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House Republicans Try to Climb Out of ‘Hole’

In a move aimed at stanching the steady bleed of support for their party, House GOP leaders on Thursday emerged from a closed-door meeting with a new plan for winning back voters.

House Minority Leader John Boehner (R-Ohio) invoked the landmark “Contract with America,” a national campaign platform that successfully swept Republicans into the Congressional majority in 1994, to describe the GOP’s new agenda.

Republicans plan to cast themselves as “agents of change” by softening their image on social issues, bringing women voters into the fold and using “every tactic available” to differentiate themselves from Democrats.

House Republican Conference Chairman Adam Putnam (Fla.) on Thursday was set to distribute a memo to all GOP Members outlining the new policy agenda.

“You should know that the policy prescriptions listed here are not exhaustive. Add what you like. Emphasize what resonates best in your district,” Putnam wrote.

“But our voices must be united in saying that the Pelosi Premium and the largest tax increase in American history — two so-called “accomplishments” of the Democrat majority — are not the changes Americans deserve.”

With 172 days left until the election, “there is no time to waste,” Putnam concludes. The new agenda “starts today.”

House Republicans have been scrambling to figure out what changes to make to avoid an all-out disaster in the November elections after a trio of special election losses in Republican seats, the latest of which occurred Tuesday night in Mississippi.

According to a copy of talking points used by Boehner to address his Conference on Thursday morning, Republicans are “in a hole, no doubt about it.”

“There isn’t a man or woman in this room who likes the hand we’ve been dealt. But throwing in the towel won’t help anybody,” Boehner said.

“The only way we can get ourselves out of this hole is by working as a team.”

The key to winning back support from voters is showing that Republicans are agents of change, Boehner said, and this requires an agenda and a message. That message: “The Change You Deserve.”

Over the next seven weeks, Republicans will roll out their change-centric agenda in five parts.

The first was a “family-friendly” initiative, which seeks to help working women by giving tax breaks to female-founded small business and assuring access to education and health care, was announced Wednesday by GOP Conference Vice Chairwoman Kay Granger (Texas).

The second GOP priority is energy, which it plans to raise next week, so “we can be talking about it over the Memorial Day break,” Boehner said. The next is the economy, which Republicans will talk about during the week of June 12. Then it will be security, prior to the July 4 break, and lastly, the GOP will focus on health care, after the July 4 break, which is “closest to the annual release of the new uninsured numbers.”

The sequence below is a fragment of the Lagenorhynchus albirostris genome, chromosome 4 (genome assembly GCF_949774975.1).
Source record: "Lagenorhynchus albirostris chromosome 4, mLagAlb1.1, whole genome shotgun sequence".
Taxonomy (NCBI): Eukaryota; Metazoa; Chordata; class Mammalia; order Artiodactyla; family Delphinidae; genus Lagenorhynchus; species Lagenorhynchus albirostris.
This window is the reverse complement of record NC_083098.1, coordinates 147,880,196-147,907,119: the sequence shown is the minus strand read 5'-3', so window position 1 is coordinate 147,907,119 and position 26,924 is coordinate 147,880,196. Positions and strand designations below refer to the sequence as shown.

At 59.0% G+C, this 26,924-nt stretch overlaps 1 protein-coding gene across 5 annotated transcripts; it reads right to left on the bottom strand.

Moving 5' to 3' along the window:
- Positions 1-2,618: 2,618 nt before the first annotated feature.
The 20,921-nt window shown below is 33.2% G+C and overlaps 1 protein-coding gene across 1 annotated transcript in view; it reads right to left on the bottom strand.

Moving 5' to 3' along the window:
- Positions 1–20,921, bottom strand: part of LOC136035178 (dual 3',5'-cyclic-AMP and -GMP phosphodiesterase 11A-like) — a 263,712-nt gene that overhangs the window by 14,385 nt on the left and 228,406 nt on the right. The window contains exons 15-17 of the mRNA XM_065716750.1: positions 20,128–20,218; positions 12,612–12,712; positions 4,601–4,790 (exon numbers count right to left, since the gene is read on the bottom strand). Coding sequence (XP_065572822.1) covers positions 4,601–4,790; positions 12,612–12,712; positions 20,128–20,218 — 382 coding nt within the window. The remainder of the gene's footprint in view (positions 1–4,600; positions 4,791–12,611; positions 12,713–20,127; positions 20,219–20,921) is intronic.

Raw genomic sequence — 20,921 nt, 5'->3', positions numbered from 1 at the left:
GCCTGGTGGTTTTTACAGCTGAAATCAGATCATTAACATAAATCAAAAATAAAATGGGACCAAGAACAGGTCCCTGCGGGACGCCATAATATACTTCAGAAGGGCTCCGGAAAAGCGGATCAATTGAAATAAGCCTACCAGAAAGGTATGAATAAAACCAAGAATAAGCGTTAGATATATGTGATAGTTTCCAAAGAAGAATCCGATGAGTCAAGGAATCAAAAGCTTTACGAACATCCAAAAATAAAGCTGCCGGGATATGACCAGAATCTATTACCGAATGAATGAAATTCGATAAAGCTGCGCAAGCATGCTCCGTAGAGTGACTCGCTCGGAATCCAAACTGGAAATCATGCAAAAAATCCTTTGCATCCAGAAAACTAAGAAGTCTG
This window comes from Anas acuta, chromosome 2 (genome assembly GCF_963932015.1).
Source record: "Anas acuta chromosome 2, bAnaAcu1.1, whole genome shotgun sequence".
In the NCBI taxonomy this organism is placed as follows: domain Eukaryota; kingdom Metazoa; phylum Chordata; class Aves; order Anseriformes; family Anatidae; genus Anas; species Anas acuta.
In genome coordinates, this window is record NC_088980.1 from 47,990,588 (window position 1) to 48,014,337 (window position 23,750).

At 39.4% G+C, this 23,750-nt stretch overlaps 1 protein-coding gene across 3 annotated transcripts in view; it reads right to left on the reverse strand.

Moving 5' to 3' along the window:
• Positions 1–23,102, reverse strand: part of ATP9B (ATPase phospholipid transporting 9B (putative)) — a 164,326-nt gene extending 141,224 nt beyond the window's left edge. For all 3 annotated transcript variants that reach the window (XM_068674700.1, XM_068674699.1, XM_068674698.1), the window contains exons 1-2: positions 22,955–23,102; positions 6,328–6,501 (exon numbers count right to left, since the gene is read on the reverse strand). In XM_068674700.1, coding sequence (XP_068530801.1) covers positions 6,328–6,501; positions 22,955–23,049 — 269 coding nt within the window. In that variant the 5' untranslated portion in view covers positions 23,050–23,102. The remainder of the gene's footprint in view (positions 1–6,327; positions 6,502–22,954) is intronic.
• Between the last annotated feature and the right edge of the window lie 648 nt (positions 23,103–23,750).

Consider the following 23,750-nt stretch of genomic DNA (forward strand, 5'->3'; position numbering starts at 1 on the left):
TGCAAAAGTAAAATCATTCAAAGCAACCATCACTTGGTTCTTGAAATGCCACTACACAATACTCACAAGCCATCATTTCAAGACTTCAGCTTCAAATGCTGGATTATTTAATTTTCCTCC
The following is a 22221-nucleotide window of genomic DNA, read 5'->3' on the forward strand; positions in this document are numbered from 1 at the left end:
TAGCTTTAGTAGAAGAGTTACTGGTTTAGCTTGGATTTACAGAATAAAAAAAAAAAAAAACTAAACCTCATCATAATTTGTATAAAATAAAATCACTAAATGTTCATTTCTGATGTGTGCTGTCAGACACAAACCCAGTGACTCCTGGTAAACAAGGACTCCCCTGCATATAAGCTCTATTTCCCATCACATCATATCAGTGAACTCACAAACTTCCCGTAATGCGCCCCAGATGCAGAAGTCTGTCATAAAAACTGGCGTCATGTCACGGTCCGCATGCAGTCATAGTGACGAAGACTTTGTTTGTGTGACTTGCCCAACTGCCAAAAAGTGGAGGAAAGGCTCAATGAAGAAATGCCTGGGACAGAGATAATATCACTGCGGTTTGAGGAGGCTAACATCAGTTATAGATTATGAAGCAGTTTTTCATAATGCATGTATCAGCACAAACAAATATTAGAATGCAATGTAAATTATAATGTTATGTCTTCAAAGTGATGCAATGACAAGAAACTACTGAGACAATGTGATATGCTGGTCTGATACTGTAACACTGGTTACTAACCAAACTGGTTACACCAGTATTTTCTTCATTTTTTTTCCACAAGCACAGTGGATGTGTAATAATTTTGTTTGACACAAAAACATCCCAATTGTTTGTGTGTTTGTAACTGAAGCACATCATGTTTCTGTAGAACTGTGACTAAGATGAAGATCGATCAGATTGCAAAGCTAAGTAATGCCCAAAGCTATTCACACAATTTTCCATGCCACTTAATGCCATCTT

Boehner said this plan is the culmination of several efforts that have been under way since January to strengthen the GOP base.

“We didn’t lose our base in 2006; we lost independents, especially women,” Boehner said.

Noticeably absent from the family-friendly strategy, however, is any mention of social issues that Republicans frequently campaign on, such as gay rights, abortion rights or school prayer.

Boehner clarified that the new agenda is “not the Contract with America II. It’s a ‘toolbox.’”

But the two agendas do have things in common, including that they are based on “conservative, commonsense ideas not being addressed by this Congress” and seek the same effect: “trust us with the majority again, and here’s what we’ll do.”

Boehner said Republicans will use “every tactic available” during House floor action in order to call attention to their agenda and to draw contrasts between themselves and Democrats.

According to Boehner’s talking points, these tactics will include forcing votes on procedural motions, “guerrilla tactics” on the floor, special orders and one-minute speeches, press events with outside groups, coalition outreach outside the Beltway and aggressive media outreach.

In the meantime, as Republicans brace for what may be shaping up to be a rough November for their party, House Democratic leaders remain in a state of self-congratulatory harmony and chalk up their recent successes to Democrats having a unified voice.

Speaker Nancy Pelosi (D-Calif.) said she doesn’t have “the faintest idea” whether it is possible for Republicans to recast themselves in a more moderate light in order to appeal to more voters.

“I assume that this Republican [Conference] will advance an agenda that they believe in, as we do with our agenda” she said.

Right now, however, what they believe in is “far different from where the mainstream of America is,” Pelosi said. She described the GOP agenda as one marred by “disarray, chaos, dissatisfaction and uncertainty about the future.”

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